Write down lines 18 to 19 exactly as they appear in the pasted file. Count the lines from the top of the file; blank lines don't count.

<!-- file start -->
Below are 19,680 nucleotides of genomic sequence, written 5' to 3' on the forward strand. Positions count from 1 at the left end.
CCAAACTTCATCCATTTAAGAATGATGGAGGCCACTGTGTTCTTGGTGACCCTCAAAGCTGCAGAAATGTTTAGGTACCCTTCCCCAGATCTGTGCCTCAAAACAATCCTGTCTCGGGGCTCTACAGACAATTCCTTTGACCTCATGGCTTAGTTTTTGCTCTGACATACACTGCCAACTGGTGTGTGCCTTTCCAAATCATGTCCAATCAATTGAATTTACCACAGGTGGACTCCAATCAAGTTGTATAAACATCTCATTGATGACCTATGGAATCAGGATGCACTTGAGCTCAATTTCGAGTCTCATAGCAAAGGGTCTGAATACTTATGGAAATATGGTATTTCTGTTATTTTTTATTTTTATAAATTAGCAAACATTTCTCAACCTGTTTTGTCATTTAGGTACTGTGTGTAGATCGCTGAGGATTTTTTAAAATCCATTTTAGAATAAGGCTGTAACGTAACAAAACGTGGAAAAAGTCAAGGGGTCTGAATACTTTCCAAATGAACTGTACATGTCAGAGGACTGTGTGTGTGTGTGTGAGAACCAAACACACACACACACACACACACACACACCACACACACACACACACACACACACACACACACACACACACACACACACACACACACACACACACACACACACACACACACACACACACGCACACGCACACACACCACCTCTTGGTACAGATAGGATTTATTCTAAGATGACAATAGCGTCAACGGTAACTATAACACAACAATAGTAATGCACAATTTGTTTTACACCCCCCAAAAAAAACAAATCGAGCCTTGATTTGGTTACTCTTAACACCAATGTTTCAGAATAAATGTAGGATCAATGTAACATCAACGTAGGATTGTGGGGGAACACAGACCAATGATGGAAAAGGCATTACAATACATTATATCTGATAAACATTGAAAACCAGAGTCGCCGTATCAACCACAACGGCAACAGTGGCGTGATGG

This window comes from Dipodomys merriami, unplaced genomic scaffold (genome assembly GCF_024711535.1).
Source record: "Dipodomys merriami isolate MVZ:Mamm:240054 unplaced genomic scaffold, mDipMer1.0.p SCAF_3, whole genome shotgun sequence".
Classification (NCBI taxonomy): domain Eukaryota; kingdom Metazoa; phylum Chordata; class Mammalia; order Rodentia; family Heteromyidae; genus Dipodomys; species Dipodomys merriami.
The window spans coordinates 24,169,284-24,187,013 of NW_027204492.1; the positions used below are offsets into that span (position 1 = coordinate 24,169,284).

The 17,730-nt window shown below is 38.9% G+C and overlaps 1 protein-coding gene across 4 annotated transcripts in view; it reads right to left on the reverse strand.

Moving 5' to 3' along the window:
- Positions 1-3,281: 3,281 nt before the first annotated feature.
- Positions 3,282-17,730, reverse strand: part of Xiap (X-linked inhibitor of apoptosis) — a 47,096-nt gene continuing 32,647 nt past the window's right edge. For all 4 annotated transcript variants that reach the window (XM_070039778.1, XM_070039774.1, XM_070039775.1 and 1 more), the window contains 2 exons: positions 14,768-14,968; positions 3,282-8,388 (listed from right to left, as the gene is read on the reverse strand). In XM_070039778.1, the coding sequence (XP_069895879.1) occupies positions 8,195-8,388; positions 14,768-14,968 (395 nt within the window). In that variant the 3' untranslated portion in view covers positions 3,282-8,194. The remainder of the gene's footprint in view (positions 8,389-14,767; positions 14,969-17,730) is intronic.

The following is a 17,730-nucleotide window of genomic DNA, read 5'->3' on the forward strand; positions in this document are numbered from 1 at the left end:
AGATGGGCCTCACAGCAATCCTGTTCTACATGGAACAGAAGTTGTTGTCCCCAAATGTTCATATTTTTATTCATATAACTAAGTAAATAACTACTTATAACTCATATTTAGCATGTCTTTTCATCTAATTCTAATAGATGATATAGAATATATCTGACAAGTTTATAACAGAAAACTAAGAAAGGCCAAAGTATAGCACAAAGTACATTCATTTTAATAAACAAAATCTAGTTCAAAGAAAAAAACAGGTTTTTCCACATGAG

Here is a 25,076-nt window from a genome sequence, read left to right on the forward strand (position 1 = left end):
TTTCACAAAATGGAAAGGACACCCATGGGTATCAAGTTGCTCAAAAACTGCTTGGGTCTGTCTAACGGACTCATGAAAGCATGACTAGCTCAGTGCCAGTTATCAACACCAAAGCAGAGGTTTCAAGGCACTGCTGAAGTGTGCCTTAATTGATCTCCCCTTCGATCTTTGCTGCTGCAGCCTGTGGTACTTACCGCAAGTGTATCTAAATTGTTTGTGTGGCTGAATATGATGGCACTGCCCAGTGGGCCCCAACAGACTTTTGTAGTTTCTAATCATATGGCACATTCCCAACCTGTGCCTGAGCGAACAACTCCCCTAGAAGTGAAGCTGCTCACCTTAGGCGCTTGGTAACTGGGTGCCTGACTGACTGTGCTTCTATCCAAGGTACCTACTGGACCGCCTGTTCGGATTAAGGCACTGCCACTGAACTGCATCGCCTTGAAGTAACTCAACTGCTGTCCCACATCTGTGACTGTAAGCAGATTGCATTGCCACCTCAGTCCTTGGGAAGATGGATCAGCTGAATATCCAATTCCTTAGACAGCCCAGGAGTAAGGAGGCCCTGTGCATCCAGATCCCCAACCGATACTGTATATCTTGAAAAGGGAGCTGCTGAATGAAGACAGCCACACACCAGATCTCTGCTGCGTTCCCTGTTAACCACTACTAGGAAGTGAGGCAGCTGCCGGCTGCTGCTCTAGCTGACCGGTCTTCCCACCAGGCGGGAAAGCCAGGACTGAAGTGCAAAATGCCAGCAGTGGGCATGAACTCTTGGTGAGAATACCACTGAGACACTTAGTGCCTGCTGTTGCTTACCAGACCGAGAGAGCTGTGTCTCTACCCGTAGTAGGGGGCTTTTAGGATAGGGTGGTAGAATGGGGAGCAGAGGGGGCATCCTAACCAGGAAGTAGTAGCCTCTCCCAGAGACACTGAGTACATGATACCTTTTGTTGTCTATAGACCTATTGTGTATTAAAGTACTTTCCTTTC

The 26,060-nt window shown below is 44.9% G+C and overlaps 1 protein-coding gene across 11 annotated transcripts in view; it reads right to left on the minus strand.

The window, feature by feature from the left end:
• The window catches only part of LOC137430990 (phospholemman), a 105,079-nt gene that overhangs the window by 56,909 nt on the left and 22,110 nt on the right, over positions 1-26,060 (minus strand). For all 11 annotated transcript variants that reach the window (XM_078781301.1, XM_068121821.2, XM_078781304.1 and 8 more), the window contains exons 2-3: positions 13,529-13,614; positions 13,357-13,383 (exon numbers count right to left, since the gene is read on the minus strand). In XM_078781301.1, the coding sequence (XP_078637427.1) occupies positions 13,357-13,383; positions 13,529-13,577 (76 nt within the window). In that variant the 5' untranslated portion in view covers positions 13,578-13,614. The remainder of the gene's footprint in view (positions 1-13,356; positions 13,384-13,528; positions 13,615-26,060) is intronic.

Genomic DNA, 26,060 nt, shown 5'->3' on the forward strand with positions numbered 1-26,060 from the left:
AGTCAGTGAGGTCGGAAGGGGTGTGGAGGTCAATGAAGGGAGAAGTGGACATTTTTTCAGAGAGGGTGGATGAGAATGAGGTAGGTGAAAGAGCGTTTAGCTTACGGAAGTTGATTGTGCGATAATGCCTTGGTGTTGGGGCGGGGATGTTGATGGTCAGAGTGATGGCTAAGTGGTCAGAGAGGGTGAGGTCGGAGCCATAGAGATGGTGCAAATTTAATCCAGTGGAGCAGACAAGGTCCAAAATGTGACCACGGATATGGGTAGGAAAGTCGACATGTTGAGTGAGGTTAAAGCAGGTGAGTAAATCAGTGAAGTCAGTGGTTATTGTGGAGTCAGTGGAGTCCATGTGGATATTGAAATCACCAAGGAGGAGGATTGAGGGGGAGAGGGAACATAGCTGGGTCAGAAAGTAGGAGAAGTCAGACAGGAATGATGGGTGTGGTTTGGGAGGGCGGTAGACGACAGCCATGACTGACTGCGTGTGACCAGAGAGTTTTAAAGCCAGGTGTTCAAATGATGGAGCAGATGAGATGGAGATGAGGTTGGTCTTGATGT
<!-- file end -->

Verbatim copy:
Genomic DNA, 26,060 nt, shown 5'->3' on the forward strand with positions numbered 1-26,060 from the left:
AGTCAGTGAGGTCGGAAGGGGTGTGGAGGTCAATGAAGGGAGAAGTGGACATTTTTTCAGAGAGGGTGGATGAGAATGAGGTAGGTGAAAGAGCGTTTAGCTTACGGAAGTTGATTGTGCGATAATGCCTTGGTGTTGGGGCGGGGATGTTGATGGTCAGAGTGATGGCTAAGTGGTCAGAGAGGGTGAGGTCGGAGCCATAGAGATGGTGCAAATTTAATCCAGTGGAGCAGACAAGGTCCAAAATGTGACCACGGATATGGGTAGGAAAGTCGACATGTTGAGTGAGGTTAAAGCAGGTGAGTAAATCAGTGAAGTCAGTGGTTATTGTGGAGTCAGTGGAGTCCATGTGGATATTGAAATCACCAAGGAGGAGGATTGAGGGGGAGAGGGAACATAGCTGGGTCAGAAAGTAGGAGAAGTCAGACAGGAATGATGGGTGTGGTTTGGGAGGGCGGTAGACGACAGCCATGACTGACTGCGTGTGACCAGAGAGTTTTAAAGCCAGGTGTTCAAATGATGGAGCAGATGAGATGGAGATGAGGTTGGTCTTGATGT